Quiksilver in Memory of Eddie Aikau, The
Professional big-wave surf contest held at Waimea Bay, Hawaii; by far the most prestigious event of its kind, held in honor of Eddie Aikau, the revered pure-blooded Hawaiian big-wave master who died in a 1978 boating accident.
The Quiksilver in Memory of Eddie Aikau was conceived and developed by Quiksilver marketing chiefs Danny Kwock and Jeff Hakman, along witt CEO Bob McKnight and Aikau family friend Eddie Rothman. "The Eddie," as it's usually called, wasn't initially planned as a big-wave contest, and the mostly-forgotten inaugural was held in 1984 in six to eight-foot surf at Sunset Beach, with Hawaiian surfer Denton Miyamura taking the $5,000 first-place check.
The contest was retooled the following year into a Waimea speciality event. Thirty surfers were invited, and the minimum wave-height requirement was set at 20 feet, as determined by newly hired event director and Hawaiian big-wave pioneer George Downing. Waimea, at that point the world's most famous big-wave break, had been Eddie Aikau's favorite spot, and he was the best rider there from the mid-'60s until his death. Surf contests had previously been held at Waimea—including the 1974 Smirnoff, the 1980 Duke Classic, and the 1985 Billabong Pro—but in each case the decision to run at Waimea had been made spontaneously.
Big-wave riding was coming back into vogue in the mid-'80s after a 15-year low period, and the 1986 Quiksilver contest encouraged the trend. The Waimea surf was 25 feet, give or take, rough and windblown. Surfers were divided into three groups, and each 10-man heat rode for an hour; the process was repeated, but with 45-minute heats, and each contestant's first- and second-round scores were combined for a final tally. The contest ended in a draw between Mark Foo (who coined the phrase "Eddie Would Go" during the event) and 36-year-old Clyde Aikau, Eddie's younger brother, with Aikau winning on a tiebreaker. Ken Bradshaw finished third. Clyde rode a 10-year-old board that had belonged to Eddie.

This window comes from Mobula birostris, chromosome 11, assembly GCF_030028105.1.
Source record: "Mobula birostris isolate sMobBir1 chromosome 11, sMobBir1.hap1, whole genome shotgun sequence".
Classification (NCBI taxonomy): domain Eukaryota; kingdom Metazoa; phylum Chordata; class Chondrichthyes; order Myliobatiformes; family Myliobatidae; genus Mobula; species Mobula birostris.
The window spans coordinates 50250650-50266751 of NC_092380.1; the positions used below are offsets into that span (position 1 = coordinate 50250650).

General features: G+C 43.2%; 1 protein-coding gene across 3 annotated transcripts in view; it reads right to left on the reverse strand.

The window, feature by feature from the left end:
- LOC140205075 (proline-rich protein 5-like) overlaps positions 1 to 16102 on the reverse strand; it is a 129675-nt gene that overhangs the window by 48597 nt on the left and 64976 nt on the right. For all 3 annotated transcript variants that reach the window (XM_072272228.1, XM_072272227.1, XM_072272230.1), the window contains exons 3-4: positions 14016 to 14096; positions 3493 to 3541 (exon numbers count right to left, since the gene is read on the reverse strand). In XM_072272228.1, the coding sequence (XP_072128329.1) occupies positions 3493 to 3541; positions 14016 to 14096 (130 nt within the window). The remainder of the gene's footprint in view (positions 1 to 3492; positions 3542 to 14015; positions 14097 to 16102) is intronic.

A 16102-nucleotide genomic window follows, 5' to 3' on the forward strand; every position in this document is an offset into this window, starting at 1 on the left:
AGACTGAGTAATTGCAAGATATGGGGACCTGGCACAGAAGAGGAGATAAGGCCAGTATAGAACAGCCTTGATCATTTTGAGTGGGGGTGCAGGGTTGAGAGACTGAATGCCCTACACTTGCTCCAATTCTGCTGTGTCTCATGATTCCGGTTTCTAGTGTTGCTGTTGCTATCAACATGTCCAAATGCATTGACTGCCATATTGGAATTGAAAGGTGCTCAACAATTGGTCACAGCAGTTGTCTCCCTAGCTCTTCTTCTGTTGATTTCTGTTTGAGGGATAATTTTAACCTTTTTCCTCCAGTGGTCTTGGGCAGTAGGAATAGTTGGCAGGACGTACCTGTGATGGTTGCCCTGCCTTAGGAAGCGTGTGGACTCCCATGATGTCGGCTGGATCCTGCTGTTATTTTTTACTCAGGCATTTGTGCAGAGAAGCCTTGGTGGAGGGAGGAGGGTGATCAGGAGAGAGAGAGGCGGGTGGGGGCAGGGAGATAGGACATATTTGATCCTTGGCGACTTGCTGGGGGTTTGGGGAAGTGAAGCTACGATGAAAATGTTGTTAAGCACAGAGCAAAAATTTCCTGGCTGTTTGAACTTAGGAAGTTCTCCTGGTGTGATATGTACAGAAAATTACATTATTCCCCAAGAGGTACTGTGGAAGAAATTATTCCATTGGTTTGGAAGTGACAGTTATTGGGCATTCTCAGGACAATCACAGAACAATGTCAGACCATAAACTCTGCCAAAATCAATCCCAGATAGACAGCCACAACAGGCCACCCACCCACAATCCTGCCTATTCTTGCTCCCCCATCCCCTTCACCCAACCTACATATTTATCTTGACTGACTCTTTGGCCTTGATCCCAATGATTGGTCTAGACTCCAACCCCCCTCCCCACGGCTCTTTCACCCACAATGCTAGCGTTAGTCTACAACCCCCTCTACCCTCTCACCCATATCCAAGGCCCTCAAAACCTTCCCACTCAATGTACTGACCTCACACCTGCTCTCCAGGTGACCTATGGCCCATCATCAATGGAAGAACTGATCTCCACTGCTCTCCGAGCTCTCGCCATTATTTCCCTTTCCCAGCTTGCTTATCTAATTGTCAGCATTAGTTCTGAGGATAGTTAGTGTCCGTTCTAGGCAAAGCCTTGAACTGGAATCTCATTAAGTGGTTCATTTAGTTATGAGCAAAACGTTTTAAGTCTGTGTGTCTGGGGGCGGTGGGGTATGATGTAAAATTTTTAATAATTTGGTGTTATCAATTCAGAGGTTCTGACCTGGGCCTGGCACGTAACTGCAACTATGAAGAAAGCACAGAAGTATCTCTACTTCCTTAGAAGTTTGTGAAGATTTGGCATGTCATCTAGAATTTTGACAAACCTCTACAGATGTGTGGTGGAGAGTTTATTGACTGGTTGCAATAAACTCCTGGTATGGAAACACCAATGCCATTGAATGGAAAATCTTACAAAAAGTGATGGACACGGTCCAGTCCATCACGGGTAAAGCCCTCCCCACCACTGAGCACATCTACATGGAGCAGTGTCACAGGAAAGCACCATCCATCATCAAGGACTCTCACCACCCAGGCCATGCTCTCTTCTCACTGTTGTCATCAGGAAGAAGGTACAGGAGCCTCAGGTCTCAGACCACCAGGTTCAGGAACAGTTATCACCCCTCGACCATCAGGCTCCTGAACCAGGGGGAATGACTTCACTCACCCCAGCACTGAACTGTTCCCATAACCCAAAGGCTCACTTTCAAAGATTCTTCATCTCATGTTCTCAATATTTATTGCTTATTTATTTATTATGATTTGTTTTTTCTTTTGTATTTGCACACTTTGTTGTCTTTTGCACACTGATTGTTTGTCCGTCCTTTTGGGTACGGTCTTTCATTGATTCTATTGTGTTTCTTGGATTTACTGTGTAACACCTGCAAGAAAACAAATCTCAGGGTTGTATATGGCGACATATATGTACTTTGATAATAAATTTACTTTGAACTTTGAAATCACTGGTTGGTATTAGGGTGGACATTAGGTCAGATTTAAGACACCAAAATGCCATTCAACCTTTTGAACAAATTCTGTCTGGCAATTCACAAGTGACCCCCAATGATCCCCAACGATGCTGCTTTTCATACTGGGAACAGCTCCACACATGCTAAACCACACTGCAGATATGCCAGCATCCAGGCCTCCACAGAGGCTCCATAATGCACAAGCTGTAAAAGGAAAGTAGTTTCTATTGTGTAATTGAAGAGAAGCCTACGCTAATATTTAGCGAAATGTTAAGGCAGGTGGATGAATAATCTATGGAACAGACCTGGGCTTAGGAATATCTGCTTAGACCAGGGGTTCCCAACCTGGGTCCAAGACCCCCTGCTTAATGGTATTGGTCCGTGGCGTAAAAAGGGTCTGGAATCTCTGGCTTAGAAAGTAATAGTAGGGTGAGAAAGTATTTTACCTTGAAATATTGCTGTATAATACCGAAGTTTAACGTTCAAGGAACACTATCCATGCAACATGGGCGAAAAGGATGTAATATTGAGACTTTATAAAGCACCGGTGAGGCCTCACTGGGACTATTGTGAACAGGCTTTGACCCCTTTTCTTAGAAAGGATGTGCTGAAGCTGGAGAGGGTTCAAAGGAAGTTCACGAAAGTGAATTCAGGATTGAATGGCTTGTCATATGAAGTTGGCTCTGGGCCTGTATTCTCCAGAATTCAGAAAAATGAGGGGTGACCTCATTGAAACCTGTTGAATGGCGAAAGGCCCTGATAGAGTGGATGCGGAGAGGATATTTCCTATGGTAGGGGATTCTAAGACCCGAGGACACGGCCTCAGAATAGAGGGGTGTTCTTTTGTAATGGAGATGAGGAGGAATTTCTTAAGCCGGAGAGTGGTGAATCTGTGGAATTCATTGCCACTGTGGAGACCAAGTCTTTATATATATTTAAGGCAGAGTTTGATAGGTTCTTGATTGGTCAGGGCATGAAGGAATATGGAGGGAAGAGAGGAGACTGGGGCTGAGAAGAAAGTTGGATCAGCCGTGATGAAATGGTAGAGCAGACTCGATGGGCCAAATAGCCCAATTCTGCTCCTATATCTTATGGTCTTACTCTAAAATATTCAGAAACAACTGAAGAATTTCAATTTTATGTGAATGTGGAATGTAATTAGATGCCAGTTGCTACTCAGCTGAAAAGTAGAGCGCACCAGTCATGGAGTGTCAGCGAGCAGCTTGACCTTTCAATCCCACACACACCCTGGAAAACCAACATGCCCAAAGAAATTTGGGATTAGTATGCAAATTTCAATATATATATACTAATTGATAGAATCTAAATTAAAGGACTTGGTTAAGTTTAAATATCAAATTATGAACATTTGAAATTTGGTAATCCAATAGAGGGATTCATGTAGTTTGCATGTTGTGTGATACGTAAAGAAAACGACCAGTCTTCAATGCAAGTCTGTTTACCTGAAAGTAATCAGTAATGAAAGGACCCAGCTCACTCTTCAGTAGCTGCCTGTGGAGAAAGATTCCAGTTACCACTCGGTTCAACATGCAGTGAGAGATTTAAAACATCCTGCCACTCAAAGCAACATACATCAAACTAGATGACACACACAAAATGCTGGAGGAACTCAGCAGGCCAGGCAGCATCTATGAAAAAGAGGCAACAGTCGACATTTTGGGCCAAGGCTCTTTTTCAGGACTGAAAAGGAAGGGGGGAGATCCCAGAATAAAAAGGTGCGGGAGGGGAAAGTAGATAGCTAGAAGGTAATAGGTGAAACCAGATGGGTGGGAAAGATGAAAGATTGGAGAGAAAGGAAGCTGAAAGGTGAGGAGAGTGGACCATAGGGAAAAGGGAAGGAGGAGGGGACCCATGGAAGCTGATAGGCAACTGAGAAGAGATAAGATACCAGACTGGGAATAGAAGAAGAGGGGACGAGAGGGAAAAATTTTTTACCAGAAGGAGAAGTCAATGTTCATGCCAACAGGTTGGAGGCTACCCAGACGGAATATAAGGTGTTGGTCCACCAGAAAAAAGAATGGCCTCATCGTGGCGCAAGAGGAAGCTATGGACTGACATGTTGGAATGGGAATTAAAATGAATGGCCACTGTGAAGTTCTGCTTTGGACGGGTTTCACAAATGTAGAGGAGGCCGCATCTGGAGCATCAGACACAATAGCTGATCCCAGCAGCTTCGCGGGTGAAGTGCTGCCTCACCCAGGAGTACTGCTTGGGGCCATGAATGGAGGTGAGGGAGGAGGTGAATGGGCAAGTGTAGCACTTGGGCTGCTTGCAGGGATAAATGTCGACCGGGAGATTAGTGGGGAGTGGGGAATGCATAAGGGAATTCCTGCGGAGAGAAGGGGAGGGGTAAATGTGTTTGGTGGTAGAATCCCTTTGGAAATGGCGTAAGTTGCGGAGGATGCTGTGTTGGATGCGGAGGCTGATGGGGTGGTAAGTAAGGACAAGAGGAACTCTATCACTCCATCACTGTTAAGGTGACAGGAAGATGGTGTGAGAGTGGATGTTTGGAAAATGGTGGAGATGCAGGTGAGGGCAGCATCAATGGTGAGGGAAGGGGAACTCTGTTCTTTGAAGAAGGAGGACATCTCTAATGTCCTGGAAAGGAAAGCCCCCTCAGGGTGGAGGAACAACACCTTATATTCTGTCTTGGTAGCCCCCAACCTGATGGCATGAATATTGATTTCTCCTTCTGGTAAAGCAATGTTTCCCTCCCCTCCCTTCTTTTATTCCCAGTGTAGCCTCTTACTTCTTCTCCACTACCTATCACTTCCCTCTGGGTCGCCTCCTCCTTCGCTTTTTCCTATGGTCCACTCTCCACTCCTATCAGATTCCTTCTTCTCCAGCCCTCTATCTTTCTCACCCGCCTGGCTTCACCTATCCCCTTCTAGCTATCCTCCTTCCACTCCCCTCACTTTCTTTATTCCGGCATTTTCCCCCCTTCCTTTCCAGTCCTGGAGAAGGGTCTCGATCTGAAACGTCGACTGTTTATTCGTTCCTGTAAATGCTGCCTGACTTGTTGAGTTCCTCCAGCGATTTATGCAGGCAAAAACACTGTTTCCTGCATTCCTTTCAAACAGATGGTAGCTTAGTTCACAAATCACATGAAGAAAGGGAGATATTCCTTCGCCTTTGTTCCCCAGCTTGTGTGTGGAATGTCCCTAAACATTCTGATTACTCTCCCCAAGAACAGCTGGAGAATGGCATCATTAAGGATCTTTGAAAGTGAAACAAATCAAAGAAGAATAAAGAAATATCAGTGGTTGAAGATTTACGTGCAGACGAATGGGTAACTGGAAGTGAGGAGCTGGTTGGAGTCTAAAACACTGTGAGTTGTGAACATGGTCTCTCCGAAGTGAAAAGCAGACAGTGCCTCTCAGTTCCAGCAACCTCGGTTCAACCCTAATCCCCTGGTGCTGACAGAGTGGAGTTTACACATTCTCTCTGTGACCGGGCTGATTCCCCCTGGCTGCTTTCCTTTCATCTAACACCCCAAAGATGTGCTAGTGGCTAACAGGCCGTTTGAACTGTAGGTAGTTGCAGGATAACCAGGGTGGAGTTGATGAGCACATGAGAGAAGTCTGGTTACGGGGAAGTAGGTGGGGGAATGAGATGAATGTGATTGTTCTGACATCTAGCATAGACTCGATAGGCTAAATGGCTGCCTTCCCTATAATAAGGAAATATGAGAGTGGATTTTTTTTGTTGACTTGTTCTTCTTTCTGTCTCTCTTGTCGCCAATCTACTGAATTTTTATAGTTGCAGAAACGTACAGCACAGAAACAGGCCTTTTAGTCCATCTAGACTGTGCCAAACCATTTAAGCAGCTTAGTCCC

For three years, the surf at Waimea didn't meet the minimum Quiksilver-Eddie requirement. The 1990 version of the event, however, was magnificent—"A monumental day in surfing history," as described by Australia's Surfing Life magazine—with smooth-faced waves up to 30 feet. Hawaiian surfer Brock Little rode inside the tube on one wave, not long after taking a spectacular wipeout on the day's biggest wave, but Keone Downing—George Downing's son—was the most consistent performer and took the $55,000 winner's check, the richest prize in surfing history up to that point. Little was second; Richard Schmidt of Santa Cruz finished third.
In years to come, new developments in big-wave surfing—the discovery of breaks like Maverick's, Jaws, and Cortes Bank; the introduction of other big-wave contests—reduced the impact of the Quiksilver-Eddie. In the early '00s, in fact, the event was relegated to back-page status in the surf magazines. With the resurgence of paddle-in big-wave surfing in the mid-'00s, however, the Quiksilver-Eddie also made a comeback, and Greg Long's come-from-behind win in the 2009 contest was one of the year's greatest competitive moments.
The Quiksilver-Eddie is a non-rated contest, meaning the results do not count toward the world championship.
Quiksilver in Memory of Eddie Aikau results:
1984: Denton Miyamura
1986: Clyde Aikau
1990: Keone Downing
1999: Noah Johnson
2001: Ross Clarke-Jones
2002: Kelly Slater
2004: Bruce Irons
2009: Greg Long